Tag Archives: organizational behavior

pattern

Industry Level Pattern Recognition

Read More »

I find the concept of an industry becoming “dematured” to be intriguing. I came across it in this paper in Strategy + Business. The basic idea is that many industries become disrupted not because of the stereotypical sudden change but an accumulation of gradual, prevalent, multifaceted, dynamic, interacting factors. These are just as hard to predict, even though they occur slowly, because we don’t notice them until our industry has been disrupted. It is a question of pattern recognition and change blindness, similar to what we see with banner blindness and the curse of expertise.

Dematurity is what happens to an established industry when multiple companies adopt a host of small innovations in a relatively short time. Those seemingly trivial moves combine to rejuvenate the old mature industry and make it young again.

clock

Design for Lateness

Read More »

We are all late some of the time, but there are vast differences in our punctuality behavior. Personally, I am obsessively on time. I am so averse to being late that I am usually 15 minutes early. I get to the airport hours and hours early, preferring to sit at the gate for 2 hours reading a book than to risk even a 1% chance of missing the flight. I have learned to bring magazines when I have a meeting so that I have something to do while I wait for others to arrive.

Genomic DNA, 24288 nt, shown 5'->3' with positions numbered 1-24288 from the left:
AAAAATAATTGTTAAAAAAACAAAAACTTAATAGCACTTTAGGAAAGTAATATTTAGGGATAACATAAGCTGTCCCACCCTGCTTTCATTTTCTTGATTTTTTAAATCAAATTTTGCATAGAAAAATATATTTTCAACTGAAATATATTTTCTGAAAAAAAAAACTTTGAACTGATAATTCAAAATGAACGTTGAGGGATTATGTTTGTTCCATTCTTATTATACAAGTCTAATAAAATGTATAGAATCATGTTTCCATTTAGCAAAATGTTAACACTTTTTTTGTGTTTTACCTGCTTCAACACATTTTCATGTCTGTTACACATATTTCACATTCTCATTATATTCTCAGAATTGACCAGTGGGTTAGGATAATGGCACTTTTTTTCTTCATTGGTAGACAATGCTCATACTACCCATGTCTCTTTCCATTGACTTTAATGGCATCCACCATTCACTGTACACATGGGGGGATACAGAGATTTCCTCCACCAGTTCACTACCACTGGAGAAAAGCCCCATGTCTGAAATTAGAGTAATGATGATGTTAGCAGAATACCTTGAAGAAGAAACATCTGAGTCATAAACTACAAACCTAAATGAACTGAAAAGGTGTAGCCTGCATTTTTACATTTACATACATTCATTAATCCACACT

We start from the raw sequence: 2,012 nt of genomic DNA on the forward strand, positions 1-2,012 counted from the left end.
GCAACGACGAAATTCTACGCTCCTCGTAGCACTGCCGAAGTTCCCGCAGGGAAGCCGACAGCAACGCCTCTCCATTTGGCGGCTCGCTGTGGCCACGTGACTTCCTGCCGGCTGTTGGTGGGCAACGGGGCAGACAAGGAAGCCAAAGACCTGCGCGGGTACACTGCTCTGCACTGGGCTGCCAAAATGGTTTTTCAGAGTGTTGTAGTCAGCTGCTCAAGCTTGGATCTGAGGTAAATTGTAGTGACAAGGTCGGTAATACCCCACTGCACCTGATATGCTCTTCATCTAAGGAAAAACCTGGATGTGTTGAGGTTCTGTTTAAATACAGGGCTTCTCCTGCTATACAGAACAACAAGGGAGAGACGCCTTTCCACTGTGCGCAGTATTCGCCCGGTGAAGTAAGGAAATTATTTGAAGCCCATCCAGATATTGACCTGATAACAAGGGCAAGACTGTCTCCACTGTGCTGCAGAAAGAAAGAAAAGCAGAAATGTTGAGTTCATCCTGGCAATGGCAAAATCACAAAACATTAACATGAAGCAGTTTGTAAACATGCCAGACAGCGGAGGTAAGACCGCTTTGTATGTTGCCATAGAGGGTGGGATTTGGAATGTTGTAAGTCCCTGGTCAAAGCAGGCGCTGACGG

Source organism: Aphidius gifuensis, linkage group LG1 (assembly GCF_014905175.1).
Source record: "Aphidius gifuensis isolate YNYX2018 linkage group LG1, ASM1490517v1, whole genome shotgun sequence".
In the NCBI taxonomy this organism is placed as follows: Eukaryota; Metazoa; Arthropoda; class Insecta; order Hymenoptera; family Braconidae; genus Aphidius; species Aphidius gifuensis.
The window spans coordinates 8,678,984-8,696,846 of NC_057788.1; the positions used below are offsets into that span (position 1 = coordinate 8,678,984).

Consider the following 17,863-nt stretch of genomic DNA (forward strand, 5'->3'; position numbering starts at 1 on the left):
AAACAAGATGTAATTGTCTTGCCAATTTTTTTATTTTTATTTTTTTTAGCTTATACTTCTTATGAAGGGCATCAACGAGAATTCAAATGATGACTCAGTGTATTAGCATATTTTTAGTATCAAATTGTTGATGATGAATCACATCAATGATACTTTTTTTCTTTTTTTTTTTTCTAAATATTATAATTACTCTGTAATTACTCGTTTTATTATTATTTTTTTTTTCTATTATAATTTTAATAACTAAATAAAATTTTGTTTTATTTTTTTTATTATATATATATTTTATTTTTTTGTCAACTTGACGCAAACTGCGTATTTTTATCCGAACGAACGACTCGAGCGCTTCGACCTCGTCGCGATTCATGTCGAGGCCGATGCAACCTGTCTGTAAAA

So I thought about this for a minute, and I think I figured out what’s going on. The issue is that there are two kinds of lateness…

Startup Brainstorm Meeting

Applying Human Factors to Organizational Management

Read More »

UX Magazine is always a good source of interesting ideas. Their recent article on using UX skills on the inside (i.e. internal management processes at work) seems to me to be something that we already knew, didn’t we?

Good change agents are nothing more than good designers. You already have good design skills. And if you are like Jane and trying to change things where you work, try applying those skills internally. Observe and you’ll make stuff happen. And by gaining a better understanding of the organization through this process, you’ll find yourself with more opportunities to affect bigger changes.